Saturday, October 13, 2007

Heart and Acupressure


Heart



hypertension
hypotension
irregular heartbeat
racing heartbeat (tachycardia)
slow heart beat (brachycardia)
excessive pounding of the heart (palpitation)
tightness in the chest (angina)

hardening of the arteries (arteriosclerosis)


The symptoms of heart disease arise from failure of the arter­ies, which supply blood to the heart muscle itself, to deliver oxygen to the heart muscle. The result can be angina pectoris, which is a deep, aching, crushing or viselike pain in the chest, radiating perhaps to the arm, or the neck and jaw. It is fairly common in men in their forties and older whose arteries have been seriously narrowed by atherosclerosis (hardening in the arteries). A complete blockage of the artery causes a heart attack (myocardial infarction).


Reasons for heart disease have been investigated all around the world. The highest incidence is in Finland, where both blood fat levels and blood pressures are unusually high. Smoking, excessive alcohol consumption, stress, lack of exercise, and obesity greatly increase the risks of developing heart disease. However, dietary factors such as high fat and cholesterol consumption seem to be of greater importance. For example, the Japanese male smokes and drinks as much and is subjected to as much stress as his American counterpart, but he has much lower blood cholesterol levels, and rarely has coronary heart disease. The Japanese diet is much lower in beef, eggs, oil, and dairy products. It relies more on grains, vege­tables and fish.


It is widely recognized that heart disease can result from overindulgence and can only be prevented by people themselves. There is a strong relationship between the heart, lungs, and kid­neys. As blood pressure increases, breathing is affected and breath-lessness may be present. Chronic bronchitis and emphysema les­sen the lung's ability to adequately exchange oxygen for carbon dioxide. Under these conditions, the function of the kidneys is im­paired, with retention of salt and water and an increase in blood volume. All in all, symptoms affecting the heart, lungs, and/or kidneys cause additional strain on other organs until, in severe cases, either the heart or the kidneys fail and death follows. Fortu­nately, however, heart disease is preventable with a combination of diet and exercise.


The principles of natural healing are based on balance. When a condition or an organ is either in excess (hyper) or in


deficiency (hypo), our treatment aim is to re­establish harmony. The body is capable of making appropriate adjustments and cor­recting our unbalanced conditions. There­fore for both hypertension and hypotension, our shiatsu treatment is approximately the same. If the heart is beating too fast or too slow our treatment is about the same. Our body's adjustment mechanism, following natural patterns is the source of healing.






Shiatsu


The most effective method for any as­pect of heart disease is to give a complete shiatsu treatment. In gen­eral however, attention to the heart (HT) and heart governor (HG) channels on the arms is effective.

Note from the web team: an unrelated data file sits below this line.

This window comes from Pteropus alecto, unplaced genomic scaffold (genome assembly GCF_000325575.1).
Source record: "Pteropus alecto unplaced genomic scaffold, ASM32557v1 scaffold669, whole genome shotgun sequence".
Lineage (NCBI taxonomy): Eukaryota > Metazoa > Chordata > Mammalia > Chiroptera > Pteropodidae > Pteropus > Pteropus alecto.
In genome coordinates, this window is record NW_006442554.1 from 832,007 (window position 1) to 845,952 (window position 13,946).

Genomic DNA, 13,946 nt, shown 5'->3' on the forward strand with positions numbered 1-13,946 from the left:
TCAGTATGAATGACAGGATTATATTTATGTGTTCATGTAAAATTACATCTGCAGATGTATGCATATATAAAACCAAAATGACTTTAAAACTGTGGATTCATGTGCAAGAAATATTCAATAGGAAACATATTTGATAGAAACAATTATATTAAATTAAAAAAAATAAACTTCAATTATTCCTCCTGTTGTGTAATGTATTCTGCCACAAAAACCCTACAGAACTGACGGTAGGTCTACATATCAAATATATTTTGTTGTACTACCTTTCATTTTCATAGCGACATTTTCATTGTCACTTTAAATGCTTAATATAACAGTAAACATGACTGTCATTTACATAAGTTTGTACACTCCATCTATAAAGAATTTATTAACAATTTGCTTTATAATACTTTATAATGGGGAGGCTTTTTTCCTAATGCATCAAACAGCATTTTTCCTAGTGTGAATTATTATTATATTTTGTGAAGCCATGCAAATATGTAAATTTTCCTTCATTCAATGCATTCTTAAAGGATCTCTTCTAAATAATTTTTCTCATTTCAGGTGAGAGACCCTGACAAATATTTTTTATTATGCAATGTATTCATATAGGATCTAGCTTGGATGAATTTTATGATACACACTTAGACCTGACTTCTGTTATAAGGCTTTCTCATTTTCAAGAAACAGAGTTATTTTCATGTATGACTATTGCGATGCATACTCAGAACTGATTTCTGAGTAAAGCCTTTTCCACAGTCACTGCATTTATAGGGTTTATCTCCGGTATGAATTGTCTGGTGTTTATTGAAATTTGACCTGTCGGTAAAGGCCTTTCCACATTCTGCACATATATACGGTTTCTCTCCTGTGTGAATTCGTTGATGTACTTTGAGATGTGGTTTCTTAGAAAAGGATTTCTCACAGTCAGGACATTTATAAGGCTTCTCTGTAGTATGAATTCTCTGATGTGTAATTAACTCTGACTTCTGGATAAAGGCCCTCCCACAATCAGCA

The area on the back between the shoulder blades near the
spine(T3-T7)can be pressed.


An abdominal massage (see pages 103-105, shiatsu section for details) and shiatsu on the lower back in the kidney region is helpful (T12-L4).




Moxibustion


Warming several acupoints help to regulate the heart rhythm as well as the kid­neys. Heat each acupoint for 2-5 minutes. LI 4, U 11, LU 9, CV 12, KD 3, UB 15, UB 23, SP 9. Choose from 3-5 acupoints, alternating with each treatment. Treat every 2-3 days until symptoms subside.



Diet



Proper eating is the single most impor­tant factor in both preventing and curing heart disease and the symptoms associated with it. The standard macrobiotic diet, which is low in fats and sugars, and high in com­plex carbohydrates, vitamins, and minerals, is the best approach to a healthy heart. (See diet section for details.)



Exercise





For those concerned with overall physi­cal fitness, the ideal exercise is one which in­volves as many muscles as possible. Walking, jogging, running, swimming and almost any outdoor sport will meet this end.

If exercise is to have its most beneficial effect on the heart and lungs, it must work them at near their maximum capability. You can measure your capability by measuring your pulse rate. The basic guide is that the pulse should not be allowed to rise over 200 mi­nus your age in years. Therefore a 35 year old person would have a maximum pulse rate of 165 beats/ minute (200-35=165). Someone who is totally unfit should add another 20-30 on to his/her age for the first few weeks of the training program. Taking the pulse while exercising will inform you if you should in­crease or decrease your effort. The pulse rate will serve as a guide to the effects of exercise in improving physical fitness. As strength is increasing, your routine of the same exercis­es should not force the pulse rate up as it did in the past. In other words, the same set of exercises will have a de­creased pulse rate over time. In practice, most people find that 40-60 minutes a week is the minimum to maintain reasonably good fit­ness. This is divided into 3 sessions of 20 minutes. Regular exer­cise should become an enjoyable part of your lifestyle. The move­ment itself should be rewarding enough so that on skipped days you will feel like you have missed an indispensable part of the day.